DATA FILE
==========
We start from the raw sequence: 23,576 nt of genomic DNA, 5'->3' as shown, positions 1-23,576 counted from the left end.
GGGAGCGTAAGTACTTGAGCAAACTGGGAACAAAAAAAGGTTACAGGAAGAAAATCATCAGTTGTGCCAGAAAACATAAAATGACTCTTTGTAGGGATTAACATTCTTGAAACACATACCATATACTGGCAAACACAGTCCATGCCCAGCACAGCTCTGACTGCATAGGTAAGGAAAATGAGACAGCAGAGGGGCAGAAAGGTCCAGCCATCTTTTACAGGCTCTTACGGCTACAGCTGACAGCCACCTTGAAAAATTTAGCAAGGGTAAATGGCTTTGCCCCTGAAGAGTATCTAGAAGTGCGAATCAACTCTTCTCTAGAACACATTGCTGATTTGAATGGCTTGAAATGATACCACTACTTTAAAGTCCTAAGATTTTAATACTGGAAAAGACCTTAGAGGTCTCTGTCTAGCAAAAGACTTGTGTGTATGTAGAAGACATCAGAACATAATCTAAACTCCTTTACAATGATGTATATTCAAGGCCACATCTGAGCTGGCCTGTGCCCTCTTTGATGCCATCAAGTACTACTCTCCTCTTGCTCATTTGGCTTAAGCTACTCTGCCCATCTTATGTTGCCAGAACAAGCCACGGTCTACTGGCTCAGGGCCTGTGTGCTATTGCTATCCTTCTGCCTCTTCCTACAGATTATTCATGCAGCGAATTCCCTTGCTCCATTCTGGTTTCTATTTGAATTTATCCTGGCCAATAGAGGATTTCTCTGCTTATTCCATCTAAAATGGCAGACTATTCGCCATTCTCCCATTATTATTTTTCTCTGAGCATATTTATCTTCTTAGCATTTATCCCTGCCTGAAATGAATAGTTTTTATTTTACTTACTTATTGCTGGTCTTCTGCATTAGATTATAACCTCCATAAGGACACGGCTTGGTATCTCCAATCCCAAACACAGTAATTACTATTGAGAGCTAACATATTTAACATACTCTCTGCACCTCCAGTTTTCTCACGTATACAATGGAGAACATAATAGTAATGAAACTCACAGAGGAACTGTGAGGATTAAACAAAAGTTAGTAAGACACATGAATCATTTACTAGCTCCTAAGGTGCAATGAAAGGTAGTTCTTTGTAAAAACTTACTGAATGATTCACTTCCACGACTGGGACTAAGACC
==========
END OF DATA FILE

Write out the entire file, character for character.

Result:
We start from the raw sequence: 23,576 nt of genomic DNA, 5'->3' as shown, positions 1-23,576 counted from the left end.
GGGAGCGTAAGTACTTGAGCAAACTGGGAACAAAAAAAGGTTACAGGAAGAAAATCATCAGTTGTGCCAGAAAACATAAAATGACTCTTTGTAGGGATTAACATTCTTGAAACACATACCATATACTGGCAAACACAGTCCATGCCCAGCACAGCTCTGACTGCATAGGTAAGGAAAATGAGACAGCAGAGGGGCAGAAAGGTCCAGCCATCTTTTACAGGCTCTTACGGCTACAGCTGACAGCCACCTTGAAAAATTTAGCAAGGGTAAATGGCTTTGCCCCTGAAGAGTATCTAGAAGTGCGAATCAACTCTTCTCTAGAACACATTGCTGATTTGAATGGCTTGAAATGATACCACTACTTTAAAGTCCTAAGATTTTAATACTGGAAAAGACCTTAGAGGTCTCTGTCTAGCAAAAGACTTGTGTGTATGTAGAAGACATCAGAACATAATCTAAACTCCTTTACAATGATGTATATTCAAGGCCACATCTGAGCTGGCCTGTGCCCTCTTTGATGCCATCAAGTACTACTCTCCTCTTGCTCATTTGGCTTAAGCTACTCTGCCCATCTTATGTTGCCAGAACAAGCCACGGTCTACTGGCTCAGGGCCTGTGTGCTATTGCTATCCTTCTGCCTCTTCCTACAGATTATTCATGCAGCGAATTCCCTTGCTCCATTCTGGTTTCTATTTGAATTTATCCTGGCCAATAGAGGATTTCTCTGCTTATTCCATCTAAAATGGCAGACTATTCGCCATTCTCCCATTATTATTTTTCTCTGAGCATATTTATCTTCTTAGCATTTATCCCTGCCTGAAATGAATAGTTTTTATTTTACTTACTTATTGCTGGTCTTCTGCATTAGATTATAACCTCCATAAGGACACGGCTTGGTATCTCCAATCCCAAACACAGTAATTACTATTGAGAGCTAACATATTTAACATACTCTCTGCACCTCCAGTTTTCTCACGTATACAATGGAGAACATAATAGTAATGAAACTCACAGAGGAACTGTGAGGATTAAACAAAAGTTAGTAAGACACATGAATCATTTACTAGCTCCTAAGGTGCAATGAAAGGTAGTTCTTTGTAAAAACTTACTGAATGATTCACTTCCACGACTGGGACTAAGACC